Reopening Schools: D.C. Public Schools’ 2019-20 academic year ended May 29 as social unrest and a continuing global pandemic gripped the capital and country. So Chancellor Lewis Ferebee is determined that come fall, schools will remain a stabilizing force for students. “Our presence, purpose and commitment” are a constant, he said in June, as he expressed early hopes of geting students back to full in-person instruction for the 2020-21 school year — though he acknowledged the decision hinged on parent feedback and health officials’ guidance. The district faced other hurdles, too: how to “creatively” test for learning loss, how to ensure internet access for all students and how to meet the ballooning mental health needs of educators and students. But Ferebee said a rare increase in per-pupil funding, a “summer bridge” program and mentoring for graduating high schoolers, should help. Read Taylor Swaak’s full interview.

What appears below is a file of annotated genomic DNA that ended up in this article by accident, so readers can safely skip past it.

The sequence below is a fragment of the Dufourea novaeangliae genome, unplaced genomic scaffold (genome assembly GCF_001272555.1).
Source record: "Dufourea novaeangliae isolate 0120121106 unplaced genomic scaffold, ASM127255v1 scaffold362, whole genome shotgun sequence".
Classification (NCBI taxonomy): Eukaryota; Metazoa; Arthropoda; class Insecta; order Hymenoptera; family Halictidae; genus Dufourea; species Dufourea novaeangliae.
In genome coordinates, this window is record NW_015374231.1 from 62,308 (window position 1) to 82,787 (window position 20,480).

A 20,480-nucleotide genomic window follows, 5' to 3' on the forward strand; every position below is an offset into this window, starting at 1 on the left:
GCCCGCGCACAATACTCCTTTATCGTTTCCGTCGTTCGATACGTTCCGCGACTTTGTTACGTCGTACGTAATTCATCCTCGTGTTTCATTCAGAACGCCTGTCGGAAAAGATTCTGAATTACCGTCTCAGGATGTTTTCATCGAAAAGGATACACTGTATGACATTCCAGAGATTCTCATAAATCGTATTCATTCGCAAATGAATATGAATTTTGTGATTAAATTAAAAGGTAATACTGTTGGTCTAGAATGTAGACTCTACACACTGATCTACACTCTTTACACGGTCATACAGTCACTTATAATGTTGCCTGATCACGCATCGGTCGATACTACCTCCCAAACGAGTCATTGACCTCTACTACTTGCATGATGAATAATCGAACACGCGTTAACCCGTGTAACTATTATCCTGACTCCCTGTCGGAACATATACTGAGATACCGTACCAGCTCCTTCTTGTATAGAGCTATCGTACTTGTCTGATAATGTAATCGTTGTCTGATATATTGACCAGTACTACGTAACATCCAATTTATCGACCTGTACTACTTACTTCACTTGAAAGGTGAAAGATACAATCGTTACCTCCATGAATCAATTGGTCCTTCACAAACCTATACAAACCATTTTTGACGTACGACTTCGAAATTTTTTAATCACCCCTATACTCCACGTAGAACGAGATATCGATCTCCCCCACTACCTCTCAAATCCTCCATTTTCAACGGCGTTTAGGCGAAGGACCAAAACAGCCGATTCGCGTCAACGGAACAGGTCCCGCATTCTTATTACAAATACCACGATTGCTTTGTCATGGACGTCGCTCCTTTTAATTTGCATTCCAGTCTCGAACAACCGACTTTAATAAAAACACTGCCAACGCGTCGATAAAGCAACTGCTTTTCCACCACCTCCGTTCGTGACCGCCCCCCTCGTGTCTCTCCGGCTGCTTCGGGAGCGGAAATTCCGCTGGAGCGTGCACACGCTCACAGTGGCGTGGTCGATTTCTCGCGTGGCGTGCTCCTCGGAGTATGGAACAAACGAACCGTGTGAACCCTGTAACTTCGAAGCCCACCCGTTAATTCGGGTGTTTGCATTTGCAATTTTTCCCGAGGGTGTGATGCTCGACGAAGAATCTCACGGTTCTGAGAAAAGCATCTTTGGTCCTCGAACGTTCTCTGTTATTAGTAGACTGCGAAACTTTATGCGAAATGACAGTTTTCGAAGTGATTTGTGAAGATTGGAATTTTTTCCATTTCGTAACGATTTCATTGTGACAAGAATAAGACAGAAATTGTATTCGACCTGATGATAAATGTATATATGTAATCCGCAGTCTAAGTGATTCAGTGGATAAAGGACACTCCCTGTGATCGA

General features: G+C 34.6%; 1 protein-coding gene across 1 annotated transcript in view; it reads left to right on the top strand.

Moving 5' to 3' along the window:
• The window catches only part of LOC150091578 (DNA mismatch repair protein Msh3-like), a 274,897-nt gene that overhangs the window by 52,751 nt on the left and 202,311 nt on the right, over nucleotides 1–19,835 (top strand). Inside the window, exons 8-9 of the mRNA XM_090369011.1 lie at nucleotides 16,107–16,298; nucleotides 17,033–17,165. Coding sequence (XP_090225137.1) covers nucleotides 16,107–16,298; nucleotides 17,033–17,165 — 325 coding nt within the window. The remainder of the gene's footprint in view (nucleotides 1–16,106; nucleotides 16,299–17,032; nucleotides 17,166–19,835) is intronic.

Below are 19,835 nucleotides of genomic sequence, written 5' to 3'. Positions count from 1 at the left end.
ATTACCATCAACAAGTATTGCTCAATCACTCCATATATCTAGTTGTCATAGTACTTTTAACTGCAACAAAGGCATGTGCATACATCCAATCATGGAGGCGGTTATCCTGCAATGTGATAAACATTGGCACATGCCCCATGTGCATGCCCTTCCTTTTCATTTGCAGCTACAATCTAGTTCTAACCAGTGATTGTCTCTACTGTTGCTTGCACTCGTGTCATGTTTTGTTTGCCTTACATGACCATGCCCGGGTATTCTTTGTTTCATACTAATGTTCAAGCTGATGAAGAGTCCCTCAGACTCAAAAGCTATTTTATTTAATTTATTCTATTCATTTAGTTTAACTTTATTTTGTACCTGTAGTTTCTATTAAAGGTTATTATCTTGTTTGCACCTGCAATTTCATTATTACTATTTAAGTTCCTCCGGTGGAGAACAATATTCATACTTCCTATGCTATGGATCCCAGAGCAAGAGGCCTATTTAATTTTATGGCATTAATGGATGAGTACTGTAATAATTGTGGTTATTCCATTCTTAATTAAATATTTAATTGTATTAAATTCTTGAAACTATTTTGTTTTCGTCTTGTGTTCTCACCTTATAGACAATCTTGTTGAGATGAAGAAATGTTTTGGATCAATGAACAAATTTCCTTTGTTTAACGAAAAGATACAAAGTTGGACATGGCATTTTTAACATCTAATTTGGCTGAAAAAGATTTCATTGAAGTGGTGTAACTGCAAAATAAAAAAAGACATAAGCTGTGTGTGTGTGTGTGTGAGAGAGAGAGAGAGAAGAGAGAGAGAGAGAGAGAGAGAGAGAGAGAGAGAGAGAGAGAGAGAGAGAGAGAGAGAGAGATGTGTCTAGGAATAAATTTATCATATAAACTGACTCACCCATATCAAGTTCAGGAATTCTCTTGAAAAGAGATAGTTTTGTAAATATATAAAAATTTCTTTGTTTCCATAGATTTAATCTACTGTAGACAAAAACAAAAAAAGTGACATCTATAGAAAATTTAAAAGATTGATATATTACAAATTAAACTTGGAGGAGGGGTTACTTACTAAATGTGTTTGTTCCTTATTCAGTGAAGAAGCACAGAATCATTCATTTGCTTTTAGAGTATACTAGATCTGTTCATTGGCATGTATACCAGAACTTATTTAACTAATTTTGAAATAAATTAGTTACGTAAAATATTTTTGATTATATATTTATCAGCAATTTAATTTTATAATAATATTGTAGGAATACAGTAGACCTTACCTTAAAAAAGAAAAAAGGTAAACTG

School Funding: When Rebecca Sibilia founded the nonprofit EdBuild with the goal of making America’s education funding system more equitable and efficient, she had no clue that a pandemic would throw the education community into a “tsunami like they’ve never seen before.” In an exclusive exit interview with The 74’s Mark Keierleber, Sibilia discusses the impact of the virus on education finance as she departs the organization she founded five years ago. Looking back on her tenure, Sibilia said her organization had been “very effective” in raising awareness around inequity, but wishes it had been able to go further. “In some ways, EdBuild is a story of failure,” she said. “The way we were trying to fix school funding at the local level was not the way that it works.” But she isn’t stepping away from efforts to reform how American taxpayers pay for public schools. As the education community braces for steep budget cuts due to the pandemic, equitable school funding models are more important than ever, she said. She has a plan to help states find the right path. Read the full interview.